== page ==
Team work on Falmouth Animation and VFX


TEAM-WORK ON FALMOUTH ANIMATION AND VFX 

Team-work on Falmouth Animation and VFX is built in to the course structure and is second nature to all our students.

Setting up to film auditions for a collaborative film at Falmouth

At interview we look for a range of different people; many applicants have an art and design background but some may have maths, science or a technical background. Or just a great personality.  We look for all sorts of people and this helps to create teams whose members complement one another.

At Falmouth, industry studio practice is echoed at the heart of the course structure and the students work collaboratively to produce better animated projects by making fewer of them in the third year.

This team-work reflects the working practices of the animation industry, which can only accommodate a small number of graduate directors, but needs lots of specialists with experience of working in a collaborative studio situation.


A schedule of weekly production meetings supports the third year projects.

Animation is very time-consuming and in order to make a good film, getting the right crew together is essential for our students.

Team-work starts in the first year and students have been prepared from the outset that they will be working in this way.  They are usually looking forward to it by the time it begins.  

By the time they start their third year with us at Falmouth, students have been inspired by brilliant animation past and present from all over the world, and they will have expectations for their own third year major project way beyond the simple animated shorts that an individual might be able to do in the time available. Falmouth animation students will usually want to work in teams on ambitious, adventurous ideas, in the form of longer, more complex pieces, typically lasting minutes rather than seconds.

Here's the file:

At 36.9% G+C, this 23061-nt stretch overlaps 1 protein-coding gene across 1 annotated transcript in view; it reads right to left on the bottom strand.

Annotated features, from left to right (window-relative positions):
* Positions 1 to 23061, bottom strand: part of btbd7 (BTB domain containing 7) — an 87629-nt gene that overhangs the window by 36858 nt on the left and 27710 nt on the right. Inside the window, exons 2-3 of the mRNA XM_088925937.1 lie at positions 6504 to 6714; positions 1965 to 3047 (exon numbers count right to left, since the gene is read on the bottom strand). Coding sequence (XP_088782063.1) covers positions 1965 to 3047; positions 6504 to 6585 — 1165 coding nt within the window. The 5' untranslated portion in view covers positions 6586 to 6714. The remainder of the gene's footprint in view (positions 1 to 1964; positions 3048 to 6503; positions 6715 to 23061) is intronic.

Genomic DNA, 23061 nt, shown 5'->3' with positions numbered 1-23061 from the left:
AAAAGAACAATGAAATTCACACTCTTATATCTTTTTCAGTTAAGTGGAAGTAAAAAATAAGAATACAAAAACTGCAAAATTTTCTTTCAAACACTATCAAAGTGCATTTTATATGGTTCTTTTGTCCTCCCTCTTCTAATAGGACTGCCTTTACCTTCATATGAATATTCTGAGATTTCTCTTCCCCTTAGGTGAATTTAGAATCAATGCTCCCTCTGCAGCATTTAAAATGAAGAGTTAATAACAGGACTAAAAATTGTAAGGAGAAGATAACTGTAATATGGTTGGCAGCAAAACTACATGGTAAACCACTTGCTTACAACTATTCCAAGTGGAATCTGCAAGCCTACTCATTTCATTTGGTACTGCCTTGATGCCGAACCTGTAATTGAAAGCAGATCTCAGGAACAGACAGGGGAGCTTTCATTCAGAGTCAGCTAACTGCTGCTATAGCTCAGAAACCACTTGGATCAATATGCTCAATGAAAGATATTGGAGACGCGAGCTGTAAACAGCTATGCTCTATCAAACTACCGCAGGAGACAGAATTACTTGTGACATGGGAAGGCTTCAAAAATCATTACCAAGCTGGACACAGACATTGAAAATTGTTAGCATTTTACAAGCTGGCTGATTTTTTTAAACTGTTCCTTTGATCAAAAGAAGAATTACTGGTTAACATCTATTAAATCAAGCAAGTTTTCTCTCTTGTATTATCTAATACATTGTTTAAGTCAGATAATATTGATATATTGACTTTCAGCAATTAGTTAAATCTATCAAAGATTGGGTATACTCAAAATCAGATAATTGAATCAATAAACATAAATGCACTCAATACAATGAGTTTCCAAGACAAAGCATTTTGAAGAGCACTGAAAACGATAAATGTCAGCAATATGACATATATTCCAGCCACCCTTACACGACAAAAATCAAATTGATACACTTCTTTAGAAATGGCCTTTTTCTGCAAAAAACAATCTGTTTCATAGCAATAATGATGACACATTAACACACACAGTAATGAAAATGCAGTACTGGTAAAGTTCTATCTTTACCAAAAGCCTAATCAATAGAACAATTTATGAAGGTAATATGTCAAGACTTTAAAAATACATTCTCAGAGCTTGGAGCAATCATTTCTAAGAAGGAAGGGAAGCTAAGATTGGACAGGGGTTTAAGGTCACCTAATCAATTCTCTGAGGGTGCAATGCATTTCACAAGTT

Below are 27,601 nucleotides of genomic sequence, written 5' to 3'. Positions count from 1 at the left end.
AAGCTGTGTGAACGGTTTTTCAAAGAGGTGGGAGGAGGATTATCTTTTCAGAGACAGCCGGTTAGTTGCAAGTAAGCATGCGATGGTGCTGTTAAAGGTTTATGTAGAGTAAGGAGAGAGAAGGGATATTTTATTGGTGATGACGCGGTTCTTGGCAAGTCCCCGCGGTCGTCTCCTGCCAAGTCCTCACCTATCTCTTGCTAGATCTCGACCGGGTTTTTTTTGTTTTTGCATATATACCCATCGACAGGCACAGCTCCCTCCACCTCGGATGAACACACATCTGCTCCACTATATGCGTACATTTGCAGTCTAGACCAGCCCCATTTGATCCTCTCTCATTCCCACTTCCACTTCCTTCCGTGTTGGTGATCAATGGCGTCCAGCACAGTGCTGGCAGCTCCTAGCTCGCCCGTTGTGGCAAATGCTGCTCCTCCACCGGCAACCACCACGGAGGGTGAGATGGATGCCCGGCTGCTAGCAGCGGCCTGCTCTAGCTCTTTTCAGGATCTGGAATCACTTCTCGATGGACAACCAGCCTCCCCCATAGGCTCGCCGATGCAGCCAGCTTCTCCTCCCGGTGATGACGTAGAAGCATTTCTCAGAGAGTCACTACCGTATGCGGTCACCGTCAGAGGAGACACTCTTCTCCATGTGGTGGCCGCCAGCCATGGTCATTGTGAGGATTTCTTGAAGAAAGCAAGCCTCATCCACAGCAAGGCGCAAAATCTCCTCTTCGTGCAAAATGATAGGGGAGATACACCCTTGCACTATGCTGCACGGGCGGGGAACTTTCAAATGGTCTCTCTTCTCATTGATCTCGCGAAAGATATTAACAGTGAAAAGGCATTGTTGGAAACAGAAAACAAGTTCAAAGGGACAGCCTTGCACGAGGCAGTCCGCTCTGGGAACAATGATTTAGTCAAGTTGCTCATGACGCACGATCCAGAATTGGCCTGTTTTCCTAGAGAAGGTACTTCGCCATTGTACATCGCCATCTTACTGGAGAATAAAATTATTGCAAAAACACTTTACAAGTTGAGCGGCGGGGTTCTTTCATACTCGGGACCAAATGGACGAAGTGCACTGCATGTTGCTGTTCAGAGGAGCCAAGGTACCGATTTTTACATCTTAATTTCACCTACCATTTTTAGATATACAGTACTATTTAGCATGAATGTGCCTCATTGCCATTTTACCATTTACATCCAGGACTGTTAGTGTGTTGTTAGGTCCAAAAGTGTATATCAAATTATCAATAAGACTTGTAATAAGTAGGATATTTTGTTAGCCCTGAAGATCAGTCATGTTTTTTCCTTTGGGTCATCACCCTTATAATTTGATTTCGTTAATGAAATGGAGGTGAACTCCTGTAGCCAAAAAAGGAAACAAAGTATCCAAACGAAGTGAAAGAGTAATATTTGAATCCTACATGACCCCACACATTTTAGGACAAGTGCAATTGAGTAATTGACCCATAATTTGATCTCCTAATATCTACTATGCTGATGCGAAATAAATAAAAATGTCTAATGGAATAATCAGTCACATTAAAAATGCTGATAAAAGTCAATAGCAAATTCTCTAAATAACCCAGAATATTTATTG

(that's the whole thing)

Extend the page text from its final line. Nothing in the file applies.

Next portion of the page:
An award winning animation produced at Falmouth University


The very best potential projects are selected by a panel of industry professionals at the end of a formal competitive pitching process - quite an experience for the students, who always rise to the challenge magnificently.

A few first years and all of the 2nd years will later become part of the crews that will work on the projects selected from this process.  They usually come and watch the pitches, in the case of 2nd years, both to get a first look at projects they might want to work on and to see what they will have to do the following year.

The types of jobs that are offered include 3D or 2D animators, background artists, modellers, riggers, texturers, compositors and VFX artists. Students from all years also help with stop motion sets and props. These jobs and many others are a mixture of creative and technical work and represent the various interests of the students on the course.


Shooting with a green screen so that animation can be added later.

It is a mutually beneficial arrangement.  By the time they become crew for the third year projects, 2nd years have often have begun to gain an interest in a specialist area and are keen to develop their skills.  The team-work gives them the chance to do that.
And of course, the third year students are pleased to have assistance on their projects as they race towards deadlines.

They work together in groups which vary in size from 2 or 3 people up to around 8 or 9, with many 3rd years also working across several projects with the aim of building up an impressive showreel to display their specialist skill(s).

Falmouth students getting to grips with the computers.


There is a conventional film hierarchy within the teams and the directors have creative control over the projects, which in theory means that they will not accept sub-standard work from their crew.

However, the project that they are working on does not belong to the person who invented it or the director, it belongs to the whole crew.

At it's very best the studio resembles a humming beehive with each student getting on with their jobs and communicating with one another.  Though not with a waggle dance like bees do.
Well, not always...

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